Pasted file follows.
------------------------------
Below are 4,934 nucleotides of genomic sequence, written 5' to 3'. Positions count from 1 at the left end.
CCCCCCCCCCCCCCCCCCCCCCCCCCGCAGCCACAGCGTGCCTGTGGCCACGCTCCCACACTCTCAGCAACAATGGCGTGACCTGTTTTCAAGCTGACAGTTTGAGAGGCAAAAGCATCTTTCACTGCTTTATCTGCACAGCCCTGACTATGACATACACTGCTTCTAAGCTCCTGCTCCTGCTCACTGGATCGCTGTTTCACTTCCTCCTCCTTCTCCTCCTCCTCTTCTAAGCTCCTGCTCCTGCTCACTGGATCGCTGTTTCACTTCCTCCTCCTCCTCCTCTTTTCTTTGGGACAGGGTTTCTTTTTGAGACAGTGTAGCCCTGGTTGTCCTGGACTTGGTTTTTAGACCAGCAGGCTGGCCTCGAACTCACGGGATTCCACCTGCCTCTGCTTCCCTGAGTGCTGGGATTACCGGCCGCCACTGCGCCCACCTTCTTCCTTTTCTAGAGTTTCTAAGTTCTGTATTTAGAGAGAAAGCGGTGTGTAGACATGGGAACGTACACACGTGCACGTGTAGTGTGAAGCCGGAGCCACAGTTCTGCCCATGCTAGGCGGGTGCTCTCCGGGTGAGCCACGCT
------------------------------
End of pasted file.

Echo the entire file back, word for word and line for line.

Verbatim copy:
Below are 4,934 nucleotides of genomic sequence, written 5' to 3'. Positions count from 1 at the left end.
CCCCCCCCCCCCCCCCCCCCCCCCCCGCAGCCACAGCGTGCCTGTGGCCACGCTCCCACACTCTCAGCAACAATGGCGTGACCTGTTTTCAAGCTGACAGTTTGAGAGGCAAAAGCATCTTTCACTGCTTTATCTGCACAGCCCTGACTATGACATACACTGCTTCTAAGCTCCTGCTCCTGCTCACTGGATCGCTGTTTCACTTCCTCCTCCTTCTCCTCCTCCTCTTCTAAGCTCCTGCTCCTGCTCACTGGATCGCTGTTTCACTTCCTCCTCCTCCTCCTCTTTTCTTTGGGACAGGGTTTCTTTTTGAGACAGTGTAGCCCTGGTTGTCCTGGACTTGGTTTTTAGACCAGCAGGCTGGCCTCGAACTCACGGGATTCCACCTGCCTCTGCTTCCCTGAGTGCTGGGATTACCGGCCGCCACTGCGCCCACCTTCTTCCTTTTCTAGAGTTTCTAAGTTCTGTATTTAGAGAGAAAGCGGTGTGTAGACATGGGAACGTACACACGTGCACGTGTAGTGTGAAGCCGGAGCCACAGTTCTGCCCATGCTAGGCGGGTGCTCTCCGGGTGAGCCACGCT